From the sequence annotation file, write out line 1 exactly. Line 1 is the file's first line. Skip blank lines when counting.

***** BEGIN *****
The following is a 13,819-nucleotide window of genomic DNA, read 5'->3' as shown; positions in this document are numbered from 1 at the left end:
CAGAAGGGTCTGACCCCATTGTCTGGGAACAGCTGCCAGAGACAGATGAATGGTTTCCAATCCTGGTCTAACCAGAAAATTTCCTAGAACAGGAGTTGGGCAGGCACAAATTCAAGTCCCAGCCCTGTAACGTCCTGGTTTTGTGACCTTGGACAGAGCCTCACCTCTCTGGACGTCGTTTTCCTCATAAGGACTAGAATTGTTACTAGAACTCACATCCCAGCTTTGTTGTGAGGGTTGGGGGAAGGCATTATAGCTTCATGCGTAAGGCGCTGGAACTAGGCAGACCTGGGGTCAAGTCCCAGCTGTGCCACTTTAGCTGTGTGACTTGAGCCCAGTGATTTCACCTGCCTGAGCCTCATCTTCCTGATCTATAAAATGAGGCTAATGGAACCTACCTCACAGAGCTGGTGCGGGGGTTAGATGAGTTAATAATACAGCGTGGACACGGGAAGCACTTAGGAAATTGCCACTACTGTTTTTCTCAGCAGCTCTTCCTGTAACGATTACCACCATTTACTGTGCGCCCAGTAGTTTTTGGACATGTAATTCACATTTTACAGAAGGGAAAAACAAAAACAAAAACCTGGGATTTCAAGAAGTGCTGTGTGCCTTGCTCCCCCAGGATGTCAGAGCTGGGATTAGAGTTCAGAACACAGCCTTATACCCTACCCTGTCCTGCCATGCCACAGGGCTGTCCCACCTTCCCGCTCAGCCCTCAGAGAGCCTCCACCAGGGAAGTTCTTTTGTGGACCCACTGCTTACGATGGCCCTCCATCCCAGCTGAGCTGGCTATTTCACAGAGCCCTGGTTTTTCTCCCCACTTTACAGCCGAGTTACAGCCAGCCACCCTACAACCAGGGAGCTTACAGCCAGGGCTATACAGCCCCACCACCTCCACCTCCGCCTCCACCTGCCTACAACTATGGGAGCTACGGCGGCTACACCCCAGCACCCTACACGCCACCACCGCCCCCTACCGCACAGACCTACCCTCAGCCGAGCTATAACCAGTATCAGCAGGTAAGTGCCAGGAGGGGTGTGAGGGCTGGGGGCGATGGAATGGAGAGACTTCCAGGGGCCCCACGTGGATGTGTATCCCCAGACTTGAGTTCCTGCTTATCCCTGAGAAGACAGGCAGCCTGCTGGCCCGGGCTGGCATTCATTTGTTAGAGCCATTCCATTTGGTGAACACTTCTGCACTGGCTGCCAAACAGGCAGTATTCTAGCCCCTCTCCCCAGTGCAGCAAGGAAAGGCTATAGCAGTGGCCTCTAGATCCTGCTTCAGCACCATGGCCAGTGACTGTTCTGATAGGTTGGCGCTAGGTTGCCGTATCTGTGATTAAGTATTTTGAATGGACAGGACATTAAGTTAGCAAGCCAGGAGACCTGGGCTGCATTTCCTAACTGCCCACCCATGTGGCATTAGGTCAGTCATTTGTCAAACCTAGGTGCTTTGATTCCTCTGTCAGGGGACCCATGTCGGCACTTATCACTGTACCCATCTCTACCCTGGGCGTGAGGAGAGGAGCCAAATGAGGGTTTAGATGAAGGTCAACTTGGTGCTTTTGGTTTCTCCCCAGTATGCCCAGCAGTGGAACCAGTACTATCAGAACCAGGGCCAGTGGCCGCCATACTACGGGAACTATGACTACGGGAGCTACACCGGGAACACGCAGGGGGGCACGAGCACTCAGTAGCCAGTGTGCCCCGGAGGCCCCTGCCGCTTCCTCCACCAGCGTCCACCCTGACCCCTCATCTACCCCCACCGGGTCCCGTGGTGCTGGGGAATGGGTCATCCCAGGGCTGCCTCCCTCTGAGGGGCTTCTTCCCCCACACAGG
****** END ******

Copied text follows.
The following is a 13,819-nucleotide window of genomic DNA, read 5'->3' as shown; positions in this document are numbered from 1 at the left end: